For my money, any film that opens with a line like “Osama Bin Laden frequently had sex with a goat” has to be good. The wickedly funny, though blandly titled, “Bloodshot” just about lives up to the promise of this indelible opening line. Part-gore fest, part-comedy, part-what-the-(expletive deleted), “Bloodshot” is probably the first film I’ve ever seen that combines vampirism with post-9-11 terrorism hysteria. The joke is that even blood-sucking freaks aren’t as evil as box-cutter-wielding terrorist scum. But don’t be mislead, “Bloodshot” is far from any profound political statement. Instead, it’s fun and goofy and fiendishly over-the-top entertainment. And I really think writer/director Dietrich Johnston is on to something with this whole “government-backed assassination of terrorists by vampires” thing. If only that were real, that son-of-w***e Bin Laden would never stand a chance!
If “Bloodshot” has anything profound to say, it’s that a vampire makes an excellent assassin. Especially a vampire wielding uzis and cutlery. And especially when that vampire is played by the bald and brawny Michael Baily Smith, a veteran film and television actor whose credits include Undisputed, Men in Black II, and “Nash Bridges”. Smith plays an unnamed vampire who is unofficially commissioned by the C.I.A.’s Vampire Division (or V.D. for short, and yes, the film milks that joke for everything it’s worth) to hunt down and destroy terrorists. Smith’s a*s-kicking vampire, whose past hits include such infamous baddies as John Wilkes Booth, Jack the Ripper, and Joseph Mengela, takes orders from no one less than the enigmatic director of the V.D. himself (a wonderfully deadpan Deke Anderson). The director, in turn, answers directly to the President of the United States. Yup, this one goes right to the top.
This time, the vampire’s target is the notorious international criminal “Bob”, whose real name is so absurdly long it’s replaced by this much shorter moniker. The vampire must put an end to this nefarious man of many names, faces, and smells before he can realize his latest plot of mass murder and destruction: to blow up every 7-11 in the country and replace them with his own store “6-12”, which would specialize in such wholesome fare as salmonella burgers, anthrax slurpees, and estrogen doughnuts (for the cops, mwahh haa haa!). Standing in the vampire’s way of this madman however, is the tough-as-nails cop (Darrin Reed) who’s been doggedly pursuing him for months, much to the amusement of his fellow officers. He may be the laughing stock of his district, but when it comes to matching blows with a bloodsucker, there’s no one better than this bad a*s.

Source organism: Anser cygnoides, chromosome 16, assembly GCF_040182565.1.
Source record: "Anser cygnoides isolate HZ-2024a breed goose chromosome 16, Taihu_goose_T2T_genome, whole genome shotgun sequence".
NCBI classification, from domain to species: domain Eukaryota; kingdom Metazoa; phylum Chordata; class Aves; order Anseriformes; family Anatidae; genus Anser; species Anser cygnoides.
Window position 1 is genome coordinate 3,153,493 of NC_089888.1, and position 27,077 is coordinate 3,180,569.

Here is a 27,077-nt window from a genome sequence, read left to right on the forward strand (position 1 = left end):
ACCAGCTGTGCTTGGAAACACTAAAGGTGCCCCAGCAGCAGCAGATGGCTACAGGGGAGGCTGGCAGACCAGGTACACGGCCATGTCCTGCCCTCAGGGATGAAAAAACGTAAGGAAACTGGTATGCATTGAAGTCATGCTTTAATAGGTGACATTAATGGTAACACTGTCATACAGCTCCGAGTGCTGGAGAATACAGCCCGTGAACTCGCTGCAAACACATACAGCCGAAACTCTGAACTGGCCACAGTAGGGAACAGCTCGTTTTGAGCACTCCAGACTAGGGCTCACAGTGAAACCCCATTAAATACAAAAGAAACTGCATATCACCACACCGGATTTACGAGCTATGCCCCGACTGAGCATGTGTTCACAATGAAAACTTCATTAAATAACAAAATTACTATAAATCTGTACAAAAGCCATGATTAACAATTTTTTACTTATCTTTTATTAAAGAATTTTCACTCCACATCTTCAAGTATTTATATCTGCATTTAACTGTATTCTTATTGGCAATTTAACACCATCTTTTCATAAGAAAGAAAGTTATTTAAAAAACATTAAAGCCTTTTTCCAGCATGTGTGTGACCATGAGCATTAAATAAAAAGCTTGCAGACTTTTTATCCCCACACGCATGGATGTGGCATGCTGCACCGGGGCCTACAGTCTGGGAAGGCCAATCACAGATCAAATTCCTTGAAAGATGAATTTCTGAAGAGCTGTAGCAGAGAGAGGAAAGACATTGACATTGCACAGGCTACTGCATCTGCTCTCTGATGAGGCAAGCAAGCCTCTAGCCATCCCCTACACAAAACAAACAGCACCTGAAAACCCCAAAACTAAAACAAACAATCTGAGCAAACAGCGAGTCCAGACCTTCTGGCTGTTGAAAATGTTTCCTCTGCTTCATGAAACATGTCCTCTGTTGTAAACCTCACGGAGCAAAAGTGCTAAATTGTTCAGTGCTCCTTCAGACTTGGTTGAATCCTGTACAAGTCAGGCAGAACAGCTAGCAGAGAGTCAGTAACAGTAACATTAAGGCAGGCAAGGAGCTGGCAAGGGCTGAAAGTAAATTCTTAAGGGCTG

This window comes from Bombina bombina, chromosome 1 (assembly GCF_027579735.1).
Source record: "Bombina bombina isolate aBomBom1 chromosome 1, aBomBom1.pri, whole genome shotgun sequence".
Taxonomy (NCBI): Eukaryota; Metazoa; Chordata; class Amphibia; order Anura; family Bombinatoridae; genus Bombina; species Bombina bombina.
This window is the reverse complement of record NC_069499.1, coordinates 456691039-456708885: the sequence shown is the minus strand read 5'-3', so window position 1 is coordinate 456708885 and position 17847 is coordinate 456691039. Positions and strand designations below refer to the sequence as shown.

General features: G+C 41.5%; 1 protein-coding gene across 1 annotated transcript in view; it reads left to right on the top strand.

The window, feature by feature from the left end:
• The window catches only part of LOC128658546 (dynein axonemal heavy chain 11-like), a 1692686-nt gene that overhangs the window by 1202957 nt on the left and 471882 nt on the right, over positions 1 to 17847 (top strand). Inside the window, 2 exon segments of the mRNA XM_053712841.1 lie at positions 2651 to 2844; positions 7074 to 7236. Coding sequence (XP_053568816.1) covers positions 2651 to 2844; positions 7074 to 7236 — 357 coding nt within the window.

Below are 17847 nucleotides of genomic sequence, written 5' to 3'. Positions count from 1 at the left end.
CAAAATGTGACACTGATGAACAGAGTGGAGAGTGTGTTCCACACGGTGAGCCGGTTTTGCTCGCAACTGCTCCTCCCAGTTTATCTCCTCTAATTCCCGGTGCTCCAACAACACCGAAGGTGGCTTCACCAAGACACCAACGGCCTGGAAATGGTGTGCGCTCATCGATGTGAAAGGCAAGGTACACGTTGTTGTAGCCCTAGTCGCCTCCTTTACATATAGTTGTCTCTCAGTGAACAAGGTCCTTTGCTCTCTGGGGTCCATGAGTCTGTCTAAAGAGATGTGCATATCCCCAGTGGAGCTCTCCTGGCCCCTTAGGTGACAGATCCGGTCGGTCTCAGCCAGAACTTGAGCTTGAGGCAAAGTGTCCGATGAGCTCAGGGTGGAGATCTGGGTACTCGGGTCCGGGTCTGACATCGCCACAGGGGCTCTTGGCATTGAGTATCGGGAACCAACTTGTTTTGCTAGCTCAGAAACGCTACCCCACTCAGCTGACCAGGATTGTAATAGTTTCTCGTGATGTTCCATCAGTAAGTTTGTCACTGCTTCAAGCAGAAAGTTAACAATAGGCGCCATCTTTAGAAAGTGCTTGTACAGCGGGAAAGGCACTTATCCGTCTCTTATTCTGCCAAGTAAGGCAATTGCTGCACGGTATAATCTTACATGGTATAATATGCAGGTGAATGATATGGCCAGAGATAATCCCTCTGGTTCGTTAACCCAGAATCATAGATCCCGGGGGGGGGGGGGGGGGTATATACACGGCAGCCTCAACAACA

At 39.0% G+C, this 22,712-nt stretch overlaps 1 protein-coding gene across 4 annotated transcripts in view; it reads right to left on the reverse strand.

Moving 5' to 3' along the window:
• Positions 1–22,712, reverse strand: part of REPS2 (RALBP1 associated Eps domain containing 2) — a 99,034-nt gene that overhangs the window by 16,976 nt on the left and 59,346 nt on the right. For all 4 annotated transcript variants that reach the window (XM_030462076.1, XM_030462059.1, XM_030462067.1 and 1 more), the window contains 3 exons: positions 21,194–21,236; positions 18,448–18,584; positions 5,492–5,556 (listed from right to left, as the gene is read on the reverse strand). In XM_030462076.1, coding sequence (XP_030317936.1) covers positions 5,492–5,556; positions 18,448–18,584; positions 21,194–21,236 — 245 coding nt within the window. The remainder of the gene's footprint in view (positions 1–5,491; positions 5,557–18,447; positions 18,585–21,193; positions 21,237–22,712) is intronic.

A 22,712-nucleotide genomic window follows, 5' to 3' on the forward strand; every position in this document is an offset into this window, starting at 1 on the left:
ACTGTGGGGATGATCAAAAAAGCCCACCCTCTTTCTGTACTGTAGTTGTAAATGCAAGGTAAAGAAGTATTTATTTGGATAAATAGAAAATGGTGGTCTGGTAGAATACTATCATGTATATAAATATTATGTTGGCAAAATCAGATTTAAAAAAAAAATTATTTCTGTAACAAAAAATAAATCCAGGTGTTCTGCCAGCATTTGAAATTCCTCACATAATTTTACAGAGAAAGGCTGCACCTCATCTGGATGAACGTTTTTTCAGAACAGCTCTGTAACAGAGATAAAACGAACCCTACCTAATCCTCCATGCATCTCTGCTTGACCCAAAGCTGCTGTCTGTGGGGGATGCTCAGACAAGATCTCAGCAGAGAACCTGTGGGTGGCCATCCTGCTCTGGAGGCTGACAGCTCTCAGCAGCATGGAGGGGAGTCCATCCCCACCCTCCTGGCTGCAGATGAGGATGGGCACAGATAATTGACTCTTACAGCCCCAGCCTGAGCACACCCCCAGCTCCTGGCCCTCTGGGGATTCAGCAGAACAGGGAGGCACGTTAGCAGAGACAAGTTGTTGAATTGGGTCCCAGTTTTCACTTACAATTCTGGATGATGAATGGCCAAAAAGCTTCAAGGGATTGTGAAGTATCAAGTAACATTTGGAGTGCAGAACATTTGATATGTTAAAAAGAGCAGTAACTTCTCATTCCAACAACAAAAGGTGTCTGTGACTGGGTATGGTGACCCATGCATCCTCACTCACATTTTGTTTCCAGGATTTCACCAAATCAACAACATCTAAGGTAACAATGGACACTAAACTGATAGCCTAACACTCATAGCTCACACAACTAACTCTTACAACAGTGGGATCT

It’s nigh impossible not to laugh at things like a dynamite-carrying midget identified as the “secret weapon – 5,000 shipped” or a man who’s kicked so hard in the groin that his… errr, goolies come out his mouth. Trust me. It’s funny stuff. Mr. Johnston clearly has a healthy sense of humor, not to mention a certain skill with the medium. For the most part, he keeps things moving at a brisk pace, rarely allowing the jokes to lag. And if they ever do, he wisely cranks up the action through extended fisticuffs or shootouts. Oddly though, when considered in hindsight, the film feels more like a mid-season episode of some TV series than a self-contained film. Not that many TV stations would carry a show like this, but you just get to feeling like you might have missed an earlier episode or something. The reason might have something to do with the fact that precious few seconds in this 21-minute film are devoted to such trivial things “character development” or “plot”, but really, who cares? It’s funny and terrorists die, what more do you want?
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